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# A Five-Minute Intelligence Test for Kids

Give me five minutes of your time.

Imagine seven cards laid out on a table in front of you, each card two inches square, with vertical lines of different lengths in the middle of each card. Something approximately like this (though to make the image fit onscreen, these are smaller):

Your task is to move the cards around and put them in order so that the longest line is on the left, and the shortest is on the right. If you do this fairly well, getting a majority in the right order, I’ll ask you to repeat the task with another set of seven cards, this time with lines even more similar in length.

Now I hand you three discs, each the exact same size but somewhat different in weight─more or less the weight of a tennis ball. You need to arrange them in order, heaviest to lightest. Again, if you sort them correctly, I’ll hand you three weights with less discernible differences.

In less than five minutes, we’re done.

Now what if I told you I wanted to use this simple test─and only this test─to screen all 5-year-olds and 6-year-olds to determine whether they should be enrolled in gifted programs or admitted to fancy private schools. Once into these programs, the kids would get to stay there through eighth grade.

You would think I was absolutely crazy. If it was your own child I was testing, you would probably be offended. Comparing line lengths and sorting weights into rank order seems an absurd test of giftedness or intelligence. Proper intelligence testing, you would insist, can’t be done in five minutes, and certainly not with mundane tasks like this one.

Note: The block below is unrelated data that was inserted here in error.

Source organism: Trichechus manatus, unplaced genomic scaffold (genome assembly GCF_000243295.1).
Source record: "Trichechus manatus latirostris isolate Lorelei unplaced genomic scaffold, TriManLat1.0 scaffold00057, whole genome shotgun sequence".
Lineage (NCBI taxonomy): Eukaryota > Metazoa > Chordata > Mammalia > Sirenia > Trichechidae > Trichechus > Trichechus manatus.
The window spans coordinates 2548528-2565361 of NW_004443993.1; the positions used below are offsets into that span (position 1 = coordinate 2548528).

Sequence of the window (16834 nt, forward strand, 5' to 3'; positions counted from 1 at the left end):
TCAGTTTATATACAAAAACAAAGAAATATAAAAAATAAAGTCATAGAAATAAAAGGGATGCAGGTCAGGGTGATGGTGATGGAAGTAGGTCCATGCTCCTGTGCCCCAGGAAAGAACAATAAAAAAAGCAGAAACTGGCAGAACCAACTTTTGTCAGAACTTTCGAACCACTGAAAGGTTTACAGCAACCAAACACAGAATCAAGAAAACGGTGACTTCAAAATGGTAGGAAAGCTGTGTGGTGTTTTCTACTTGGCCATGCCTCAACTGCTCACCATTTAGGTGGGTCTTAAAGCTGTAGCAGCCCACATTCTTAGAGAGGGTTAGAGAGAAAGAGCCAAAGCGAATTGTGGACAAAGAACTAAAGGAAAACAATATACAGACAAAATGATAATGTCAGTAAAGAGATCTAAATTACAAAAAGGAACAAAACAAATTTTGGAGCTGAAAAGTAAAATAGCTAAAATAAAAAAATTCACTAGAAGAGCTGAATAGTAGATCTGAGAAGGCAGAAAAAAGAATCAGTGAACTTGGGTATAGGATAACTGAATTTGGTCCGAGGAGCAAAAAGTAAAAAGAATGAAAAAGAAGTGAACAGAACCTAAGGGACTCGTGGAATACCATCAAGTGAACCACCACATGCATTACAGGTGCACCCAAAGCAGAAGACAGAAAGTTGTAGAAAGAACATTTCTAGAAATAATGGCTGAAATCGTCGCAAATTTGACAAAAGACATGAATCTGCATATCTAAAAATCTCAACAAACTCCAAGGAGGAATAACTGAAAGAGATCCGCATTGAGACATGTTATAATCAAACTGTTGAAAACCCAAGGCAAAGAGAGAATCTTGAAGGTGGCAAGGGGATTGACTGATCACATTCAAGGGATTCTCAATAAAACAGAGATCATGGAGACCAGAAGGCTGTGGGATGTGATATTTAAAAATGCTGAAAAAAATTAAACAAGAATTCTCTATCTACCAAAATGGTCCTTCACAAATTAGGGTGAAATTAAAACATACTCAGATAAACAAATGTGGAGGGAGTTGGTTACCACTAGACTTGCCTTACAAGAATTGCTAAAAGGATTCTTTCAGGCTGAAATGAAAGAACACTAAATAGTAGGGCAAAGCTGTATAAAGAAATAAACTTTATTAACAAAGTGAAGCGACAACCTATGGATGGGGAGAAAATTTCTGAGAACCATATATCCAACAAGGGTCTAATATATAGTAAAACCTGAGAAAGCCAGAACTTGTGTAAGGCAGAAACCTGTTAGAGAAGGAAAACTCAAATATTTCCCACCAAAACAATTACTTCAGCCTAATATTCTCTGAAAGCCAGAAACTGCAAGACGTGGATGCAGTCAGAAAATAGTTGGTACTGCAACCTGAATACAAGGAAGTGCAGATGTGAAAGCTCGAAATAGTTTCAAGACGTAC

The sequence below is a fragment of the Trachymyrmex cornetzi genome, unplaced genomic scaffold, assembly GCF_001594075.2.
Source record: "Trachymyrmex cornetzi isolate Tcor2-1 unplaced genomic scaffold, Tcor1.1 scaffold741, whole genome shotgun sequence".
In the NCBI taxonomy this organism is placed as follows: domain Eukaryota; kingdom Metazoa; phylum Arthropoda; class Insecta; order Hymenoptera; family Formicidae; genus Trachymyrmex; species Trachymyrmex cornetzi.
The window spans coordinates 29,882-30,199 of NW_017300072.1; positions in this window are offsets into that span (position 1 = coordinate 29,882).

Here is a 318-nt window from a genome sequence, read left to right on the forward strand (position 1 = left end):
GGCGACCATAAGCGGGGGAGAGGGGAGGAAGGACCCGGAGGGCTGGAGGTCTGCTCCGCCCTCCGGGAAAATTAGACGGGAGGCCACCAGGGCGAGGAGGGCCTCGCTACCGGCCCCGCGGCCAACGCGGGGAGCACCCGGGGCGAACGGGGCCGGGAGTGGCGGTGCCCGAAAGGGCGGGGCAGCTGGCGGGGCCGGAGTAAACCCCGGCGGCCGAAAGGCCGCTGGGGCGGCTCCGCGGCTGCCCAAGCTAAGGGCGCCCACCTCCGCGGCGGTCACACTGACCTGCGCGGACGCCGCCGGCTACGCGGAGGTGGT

But the two tasks I’ve described are a real test for children, developed in Switzerland. They are phenomenally accurate at predicting full-scale intelligence scores. On 5- and 6-year-old kids, this simple test is virtually synonymous with a 90-minute intelligence test of their full cognitive capacities; the two tests have a 99 percent correlation. It turns out that kindergartners who are really good at sorting line length and relative weight are the same kids who score highly on tests of conceptual reasoning, memory, and attention. Whatever the neurobiological advantage is, it’s driving performance on both tests─at least at that age.

This shines a bright light on testing of children’s intelligence, and I’m of two minds about it─two minds that I can’t reconcile. On one hand, it reveals just how premature it is to screen 5- and 6-year-olds for entrance to private schools and gifted programs. If the line-length test is absurd to use on its face, then a full-range intelligence test must also be absurd to use, since the two tests produce the same results. If proper intelligence testing can’t be done in five minutes, then it also can’t be done in a mere hour or 90 minutes. We simply can’t accurately sort kids into gifted and nongifted at an age when their brains are so raw.

On the other hand, it’s potentially the beginning of a really fascinating line of inquiry. Why does the line-length task (and weight task) work so darn well? And what does that teach us about the basic ingredients of childhood intelligence?